Starlink: An Iranian-Based Technology

The impossibility hasn't deterred Musk's supporters either. One tweet purporting to show a Starlink dish that had previously been successfully smuggled into Iran was actually a photo from 2020 taken by an Idaho man who also happened to own a Persian rug.

The point might be the fandom and the star power it is associated with. Given the challenges, it may be easier to understand Musk's objectives for Starlink in the perspective of his previous, spectacularly unfulfilled claims than in the context of anything more akin to Starlink's rapid acceptance in Ukraine. The internet's propensity for virality has grown to be an important part of Musk's business strategy.

He frequently makes grandiose claims, usually on Twitter, that a technology he just so happens to produce is the solution to some major world problem. Musk has consistently proposed technology solutions that are either blatantly unrealistic, poorly executed or a combination of the two, whether the issue is Thai children trapped in a waterlogged cave, the Covid-19 pandemic, or failing American transit infrastructure.

Iranian houses don't just lack dishes, either. Starlink's reliance on communication facilities, which allow SpaceX satellites to connect to earthbound internet infrastructure from space, complicates Musk's strategy further. The network of today still primarily requires these ground stations to service a country as large as Iran, according to Humphreys, the University of Texas professor, even if updated Starlink satellites may not require them in the near future. Once more, Iran is unlikely to consent to the construction of American defense contractor-owned satellite sites inside its borders.

Humphreys' Point of View on the Future of Internet Service in Iran

Humphreys said that ground stations established in a neighboring nation could be able to offer some degree of connection, albeit at a slower rate, but that still doesn't get over the hurdle that every Iranian who wants to be online needs a $550 kit with "Starlink" printed on the box. Humphreys continued, "I don't think in the immediate term this will have an impact on the unrest in Iran," even if he expressed hope that a steady flow of Starlinks terminals could eventually help Iranian dissidents.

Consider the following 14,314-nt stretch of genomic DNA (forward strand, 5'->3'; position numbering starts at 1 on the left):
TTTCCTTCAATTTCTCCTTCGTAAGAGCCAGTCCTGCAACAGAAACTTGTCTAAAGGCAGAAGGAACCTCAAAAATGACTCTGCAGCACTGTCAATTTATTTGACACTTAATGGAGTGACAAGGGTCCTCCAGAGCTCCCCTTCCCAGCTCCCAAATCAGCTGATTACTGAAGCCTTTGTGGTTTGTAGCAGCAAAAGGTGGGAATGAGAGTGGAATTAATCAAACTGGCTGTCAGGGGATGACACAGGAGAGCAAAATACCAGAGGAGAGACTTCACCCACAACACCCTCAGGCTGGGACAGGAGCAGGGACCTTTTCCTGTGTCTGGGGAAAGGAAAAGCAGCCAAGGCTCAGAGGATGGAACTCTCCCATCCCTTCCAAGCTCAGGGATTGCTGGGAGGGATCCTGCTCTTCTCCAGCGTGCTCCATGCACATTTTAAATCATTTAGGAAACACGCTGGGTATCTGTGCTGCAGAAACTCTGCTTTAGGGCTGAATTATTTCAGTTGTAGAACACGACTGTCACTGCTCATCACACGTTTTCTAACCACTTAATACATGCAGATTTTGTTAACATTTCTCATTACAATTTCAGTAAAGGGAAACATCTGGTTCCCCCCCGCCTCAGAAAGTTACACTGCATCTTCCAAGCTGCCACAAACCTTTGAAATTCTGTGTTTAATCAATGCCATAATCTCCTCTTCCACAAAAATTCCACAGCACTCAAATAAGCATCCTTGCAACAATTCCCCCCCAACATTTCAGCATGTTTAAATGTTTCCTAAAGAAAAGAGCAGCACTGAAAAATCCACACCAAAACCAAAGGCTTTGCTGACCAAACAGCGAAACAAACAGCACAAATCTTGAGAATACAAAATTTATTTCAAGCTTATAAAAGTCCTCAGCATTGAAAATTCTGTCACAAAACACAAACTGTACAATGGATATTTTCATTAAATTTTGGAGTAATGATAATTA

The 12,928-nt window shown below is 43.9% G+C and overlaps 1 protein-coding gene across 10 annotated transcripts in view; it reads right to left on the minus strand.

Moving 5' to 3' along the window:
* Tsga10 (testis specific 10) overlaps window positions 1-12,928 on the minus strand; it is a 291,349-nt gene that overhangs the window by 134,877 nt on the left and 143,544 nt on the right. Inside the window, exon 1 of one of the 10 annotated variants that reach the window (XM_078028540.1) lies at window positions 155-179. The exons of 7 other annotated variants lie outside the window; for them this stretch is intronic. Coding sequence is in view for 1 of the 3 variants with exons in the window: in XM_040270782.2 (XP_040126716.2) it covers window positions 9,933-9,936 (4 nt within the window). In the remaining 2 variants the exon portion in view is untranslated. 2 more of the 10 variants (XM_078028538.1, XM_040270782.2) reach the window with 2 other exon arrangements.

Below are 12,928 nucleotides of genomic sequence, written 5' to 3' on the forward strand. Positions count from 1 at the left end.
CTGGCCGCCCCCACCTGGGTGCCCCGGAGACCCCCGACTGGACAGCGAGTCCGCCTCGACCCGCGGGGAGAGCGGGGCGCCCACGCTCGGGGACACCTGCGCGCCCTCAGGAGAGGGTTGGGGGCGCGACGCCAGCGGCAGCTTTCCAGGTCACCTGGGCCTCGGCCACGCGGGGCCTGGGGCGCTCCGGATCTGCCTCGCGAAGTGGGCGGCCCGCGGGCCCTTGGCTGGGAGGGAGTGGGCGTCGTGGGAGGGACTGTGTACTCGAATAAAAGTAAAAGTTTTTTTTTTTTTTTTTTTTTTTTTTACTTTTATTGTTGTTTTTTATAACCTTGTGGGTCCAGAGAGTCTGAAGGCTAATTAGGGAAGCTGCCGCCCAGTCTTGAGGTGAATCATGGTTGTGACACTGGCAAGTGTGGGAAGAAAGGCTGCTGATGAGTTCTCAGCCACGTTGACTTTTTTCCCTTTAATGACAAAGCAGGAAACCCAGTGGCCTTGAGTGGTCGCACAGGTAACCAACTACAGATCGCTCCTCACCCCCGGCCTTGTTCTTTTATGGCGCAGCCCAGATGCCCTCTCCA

The importation of Starlink dishes is theoretically feasible, according to Alp Toker, director of the internet monitoring and censorship watchdog group NetBlocks, who added that many Iranians currently access restricted satellite television channels through illegal antennas. While he commended the notion of delivering Starlink to Iran in the long run as "credible and worthwhile," accessing Musk's satellites remains "a solution for the few," not a deterrent to population-scale censorship, due to the difficulty of obtaining the specialized equipment required for Starlink.

As far as we know, this isn't possible with the current generation of kit, and it won't be until then that Starlink or similar platforms could simply "switch on" the internet in a country in the sense that most people understand. However, future versions of the Starlink system might be able to communicate with more accessible devices like handheld phones.

These experts cautioned that Iranians could be at risk from a Starlink connection despite Iran's tradition of illegal satellite TV. A word of caution: TV dishes are passive — they don't broadcast — so a Starlink terminal (that both receives and sends data) in a throng of illicit satellite dishes would still be quite findable by Iranian authorities, warned Rose Croshier, a policy fellow at the Center for Global Development.